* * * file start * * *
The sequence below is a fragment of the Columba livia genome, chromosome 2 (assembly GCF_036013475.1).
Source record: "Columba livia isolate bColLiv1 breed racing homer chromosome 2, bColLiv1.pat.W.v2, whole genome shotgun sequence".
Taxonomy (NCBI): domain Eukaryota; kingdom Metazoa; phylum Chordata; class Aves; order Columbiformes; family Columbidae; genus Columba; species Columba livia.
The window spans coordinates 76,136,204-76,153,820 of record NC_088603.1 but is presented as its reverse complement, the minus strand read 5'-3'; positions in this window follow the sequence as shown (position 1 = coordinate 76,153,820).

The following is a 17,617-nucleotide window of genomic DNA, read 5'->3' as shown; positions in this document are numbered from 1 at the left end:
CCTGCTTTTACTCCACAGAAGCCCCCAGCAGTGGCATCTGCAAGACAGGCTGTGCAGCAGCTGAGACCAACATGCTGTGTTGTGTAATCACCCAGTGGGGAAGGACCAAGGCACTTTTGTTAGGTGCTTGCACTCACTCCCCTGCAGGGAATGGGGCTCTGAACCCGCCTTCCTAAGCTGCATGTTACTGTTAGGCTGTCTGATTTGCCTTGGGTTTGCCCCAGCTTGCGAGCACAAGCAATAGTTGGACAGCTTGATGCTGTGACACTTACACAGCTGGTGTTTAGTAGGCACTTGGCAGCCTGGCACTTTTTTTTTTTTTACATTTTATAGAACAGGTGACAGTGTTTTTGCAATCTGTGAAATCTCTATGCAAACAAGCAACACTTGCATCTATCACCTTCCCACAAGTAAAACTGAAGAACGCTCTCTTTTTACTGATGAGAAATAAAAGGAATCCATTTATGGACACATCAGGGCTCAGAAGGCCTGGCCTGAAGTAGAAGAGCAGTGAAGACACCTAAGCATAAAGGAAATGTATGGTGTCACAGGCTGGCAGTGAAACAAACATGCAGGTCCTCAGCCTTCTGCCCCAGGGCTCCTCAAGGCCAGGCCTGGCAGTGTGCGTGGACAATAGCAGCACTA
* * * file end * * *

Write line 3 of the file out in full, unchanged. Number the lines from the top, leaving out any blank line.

Taxonomy (NCBI): domain Eukaryota; kingdom Metazoa; phylum Chordata; class Aves; order Columbiformes; family Columbidae; genus Columba; species Columba livia.